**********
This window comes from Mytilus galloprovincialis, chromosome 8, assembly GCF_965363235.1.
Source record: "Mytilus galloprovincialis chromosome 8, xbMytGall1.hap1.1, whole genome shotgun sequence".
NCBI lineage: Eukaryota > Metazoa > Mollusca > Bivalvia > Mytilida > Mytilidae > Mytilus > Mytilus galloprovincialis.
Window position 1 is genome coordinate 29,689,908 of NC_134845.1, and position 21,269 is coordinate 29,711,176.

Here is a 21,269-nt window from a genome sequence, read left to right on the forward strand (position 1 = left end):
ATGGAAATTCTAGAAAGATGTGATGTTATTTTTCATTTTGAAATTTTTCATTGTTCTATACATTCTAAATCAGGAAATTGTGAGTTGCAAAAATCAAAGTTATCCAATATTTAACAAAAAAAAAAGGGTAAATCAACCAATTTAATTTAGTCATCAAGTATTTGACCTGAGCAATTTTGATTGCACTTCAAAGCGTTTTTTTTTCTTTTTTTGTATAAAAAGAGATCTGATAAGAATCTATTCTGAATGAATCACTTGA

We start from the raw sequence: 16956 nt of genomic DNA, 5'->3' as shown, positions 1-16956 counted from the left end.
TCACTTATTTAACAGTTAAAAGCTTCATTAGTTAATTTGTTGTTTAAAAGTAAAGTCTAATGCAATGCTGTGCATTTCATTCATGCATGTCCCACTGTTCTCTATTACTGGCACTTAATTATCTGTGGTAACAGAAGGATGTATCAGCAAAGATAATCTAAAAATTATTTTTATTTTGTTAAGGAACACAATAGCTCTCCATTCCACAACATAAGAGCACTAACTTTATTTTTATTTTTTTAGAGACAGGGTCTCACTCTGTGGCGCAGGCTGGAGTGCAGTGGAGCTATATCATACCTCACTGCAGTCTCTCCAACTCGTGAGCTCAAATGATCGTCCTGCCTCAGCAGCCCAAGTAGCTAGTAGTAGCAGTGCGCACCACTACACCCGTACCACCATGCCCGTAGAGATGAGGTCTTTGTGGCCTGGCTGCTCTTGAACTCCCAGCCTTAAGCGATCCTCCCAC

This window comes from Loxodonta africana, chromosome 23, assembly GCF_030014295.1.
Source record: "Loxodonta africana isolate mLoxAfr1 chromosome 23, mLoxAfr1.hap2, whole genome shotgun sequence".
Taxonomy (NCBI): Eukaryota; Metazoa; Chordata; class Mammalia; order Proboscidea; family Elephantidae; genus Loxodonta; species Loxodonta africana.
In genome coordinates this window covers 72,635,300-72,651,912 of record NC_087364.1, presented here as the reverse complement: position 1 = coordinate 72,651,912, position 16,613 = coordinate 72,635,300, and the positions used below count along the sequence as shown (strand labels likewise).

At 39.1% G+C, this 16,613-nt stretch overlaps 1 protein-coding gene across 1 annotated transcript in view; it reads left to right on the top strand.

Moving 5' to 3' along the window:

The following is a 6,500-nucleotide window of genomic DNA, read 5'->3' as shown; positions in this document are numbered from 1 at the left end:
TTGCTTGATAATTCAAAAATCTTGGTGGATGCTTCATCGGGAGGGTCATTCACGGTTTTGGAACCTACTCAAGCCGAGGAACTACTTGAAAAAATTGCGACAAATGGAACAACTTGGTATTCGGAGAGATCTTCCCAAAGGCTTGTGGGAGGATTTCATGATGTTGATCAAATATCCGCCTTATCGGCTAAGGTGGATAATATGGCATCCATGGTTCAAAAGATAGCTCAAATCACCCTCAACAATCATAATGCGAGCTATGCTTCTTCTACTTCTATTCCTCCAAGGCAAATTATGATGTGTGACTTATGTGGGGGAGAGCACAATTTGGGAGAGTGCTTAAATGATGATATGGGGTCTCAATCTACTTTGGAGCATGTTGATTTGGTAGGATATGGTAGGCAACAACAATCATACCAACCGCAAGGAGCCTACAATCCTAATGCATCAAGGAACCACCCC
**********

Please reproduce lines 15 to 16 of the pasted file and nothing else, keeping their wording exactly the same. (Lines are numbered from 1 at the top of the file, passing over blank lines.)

The following is a 6,500-nucleotide window of genomic DNA, read 5'->3' as shown; positions in this document are numbered from 1 at the left end:
TTGCTTGATAATTCAAAAATCTTGGTGGATGCTTCATCGGGAGGGTCATTCACGGTTTTGGAACCTACTCAAGCCGAGGAACTACTTGAAAAAATTGCGACAAATGGAACAACTTGGTATTCGGAGAGATCTTCCCAAAGGCTTGTGGGAGGATTTCATGATGTTGATCAAATATCCGCCTTATCGGCTAAGGTGGATAATATGGCATCCATGGTTCAAAAGATAGCTCAAATCACCCTCAACAATCATAATGCGAGCTATGCTTCTTCTACTTCTATTCCTCCAAGGCAAATTATGATGTGTGACTTATGTGGGGGAGAGCACAATTTGGGAGAGTGCTTAAATGATGATATGGGGTCTCAATCTACTTTGGAGCATGTTGATTTGGTAGGATATGGTAGGCAACAACAATCATACCAACCGCAAGGAGCCTACAATCCTAATGCATCAAGGAACCACCCC